Fred Hoiberg was fresh off of a second consecutive Big 12 tournament championship and an unfortunate early exit in the first round of the NCAA tournament. The Cyclones return arguably one of the best teams it has ever had, and a Naismith Award Candidate in senior forward Georges Niang. What is the most “Iowa State Thing” that could happen? A star player hurt before the season starts? No. Recruiting violations and possible penalty? Try again. Off-court misconduct with players? Nope. Losing its head coach, one of the most decorated and loyal Cyclone around to the NBA? Yep. Fred Hoiberg, kept quiet amidst rumors he would be heading to Chicago, and well, shortly after…here we sit. Fred Hoiberg, the Mayor, doing his best Lloyd Christmas impression by telling Iowa State “Big gulps eh?…welp, see ya later,” moving on to the windy city.
Iowa State fans are very familiar with heartbreak, regardless of sport. In 2004 the football squad lost a home overtime game to Missouri for the Big 12 North title, and in 2005 lost to Kansas in overtime, again for the Big 12 North title. In basketball, who could forget the memorable 1999-2000 team that went 32-5 with Marcus Fizer and Jamaal Tinsley, arguably the best Cyclone team to ever set foot on the court, ultimately losing to Michigan State in the Elite 8? Or how about Ohio State’s Aaron Craft hitting a three-pointer with 0.5 seconds in the 2013 Round of 32 to send the Cyclones packing. Or this past year’s one point loss to UAB in the first round as a #3 seed and trendy pick to make a deep run? Key moments in which the Cyclones were unable to get over the hump and were left saying, “What if?” Just when Iowa State envisioned long-term relevancy in the Big 12, it loses a vital piece of its nucleus. For those of you who are unfamiliar with the term, “Iowa State Thing,” it is similar to that of Murphy’s Law, which states that anything that can go wrong, will go wrong. The fact that Hoiberg accepted the Chicago Bull’s coaching vacancy proves that Ames’ golden boy, The Mayor himself is not even immune to the “Iowa State Thing” syndrome.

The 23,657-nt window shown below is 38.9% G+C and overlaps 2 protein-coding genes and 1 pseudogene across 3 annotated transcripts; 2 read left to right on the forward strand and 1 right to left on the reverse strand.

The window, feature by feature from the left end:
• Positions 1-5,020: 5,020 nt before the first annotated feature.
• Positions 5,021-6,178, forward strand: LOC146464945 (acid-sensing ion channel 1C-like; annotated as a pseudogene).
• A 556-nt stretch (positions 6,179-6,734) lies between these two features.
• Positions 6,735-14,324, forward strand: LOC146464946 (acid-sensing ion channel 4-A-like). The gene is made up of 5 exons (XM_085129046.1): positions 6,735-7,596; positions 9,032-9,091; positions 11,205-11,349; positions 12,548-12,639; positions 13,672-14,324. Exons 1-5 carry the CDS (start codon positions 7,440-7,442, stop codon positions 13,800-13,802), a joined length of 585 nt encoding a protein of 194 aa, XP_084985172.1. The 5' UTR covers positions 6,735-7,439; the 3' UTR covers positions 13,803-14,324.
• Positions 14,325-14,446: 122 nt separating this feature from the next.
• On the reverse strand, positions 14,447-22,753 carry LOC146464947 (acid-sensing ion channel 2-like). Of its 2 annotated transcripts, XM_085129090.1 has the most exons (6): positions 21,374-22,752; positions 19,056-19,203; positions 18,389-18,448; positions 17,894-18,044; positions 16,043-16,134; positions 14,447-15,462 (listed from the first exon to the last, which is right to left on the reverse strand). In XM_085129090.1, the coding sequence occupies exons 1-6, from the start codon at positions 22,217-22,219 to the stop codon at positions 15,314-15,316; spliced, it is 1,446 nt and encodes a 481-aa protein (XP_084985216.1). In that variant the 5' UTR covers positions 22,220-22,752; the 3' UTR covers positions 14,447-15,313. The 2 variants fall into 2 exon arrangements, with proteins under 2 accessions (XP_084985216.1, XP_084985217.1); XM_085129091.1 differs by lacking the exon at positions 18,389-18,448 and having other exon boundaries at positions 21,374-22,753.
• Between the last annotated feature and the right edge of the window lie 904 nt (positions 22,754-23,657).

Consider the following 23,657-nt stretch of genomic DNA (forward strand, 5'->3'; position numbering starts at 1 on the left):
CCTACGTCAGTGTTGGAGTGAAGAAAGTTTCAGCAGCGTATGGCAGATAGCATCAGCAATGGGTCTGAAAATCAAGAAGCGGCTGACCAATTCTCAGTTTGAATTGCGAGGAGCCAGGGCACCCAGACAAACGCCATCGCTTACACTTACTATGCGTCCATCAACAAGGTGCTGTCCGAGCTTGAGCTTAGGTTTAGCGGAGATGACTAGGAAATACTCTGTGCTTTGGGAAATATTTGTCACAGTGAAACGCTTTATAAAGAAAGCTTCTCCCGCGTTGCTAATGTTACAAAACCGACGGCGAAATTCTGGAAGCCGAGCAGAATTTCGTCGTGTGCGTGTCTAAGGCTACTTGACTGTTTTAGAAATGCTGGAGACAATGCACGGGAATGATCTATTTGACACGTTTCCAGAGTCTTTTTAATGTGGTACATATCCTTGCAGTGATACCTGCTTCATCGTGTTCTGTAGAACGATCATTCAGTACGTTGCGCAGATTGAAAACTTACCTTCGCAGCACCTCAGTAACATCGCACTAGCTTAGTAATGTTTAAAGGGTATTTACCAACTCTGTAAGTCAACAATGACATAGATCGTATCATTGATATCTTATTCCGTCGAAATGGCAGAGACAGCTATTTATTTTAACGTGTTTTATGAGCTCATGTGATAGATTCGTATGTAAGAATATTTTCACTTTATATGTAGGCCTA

Of course this is the most pessimistic way of viewing Hoiberg’s decision, and of course I don’t think there is a superficial curse or force that causes Cyclone Nation to suffer. The fact of the matter is, Cyclone Nation did not think (or want to believe) one of its most prominent figures would leave them behind. It was well-known that Hoiberg had large aspirations to one day be the head coach of an NBA team, and you can argue that the timing was right for him now. However, Hoiberg’s ambitions to coach an NBA team came at a time that Iowa State was poised to make a very dangerous run as well. There is some sense of betrayal that lurks around Ames. In the end, the NBA opportunity outweighed retaining one of the (if not the) most talented Iowa State roster(s) in its history, a likely top-10 ranking, and a legitimate chance at a Final-Four run. If you’re a Cyclone fan, yes, you’re going to feel betrayed. How could you not? It is a decision that the Cyclones will have to forgive and forget.
The focus now rests on Athletics Director Jamie Pollard finding the right individual that can come in and maintain what Hoiberg started just five short years ago. The talent is there to win, and win big, in 2015-2016 and is the expectation that lies within Hilton Coliseum and Cyclone faithful. Anything less than that, well, it would just be an “Iowa State Thing”.
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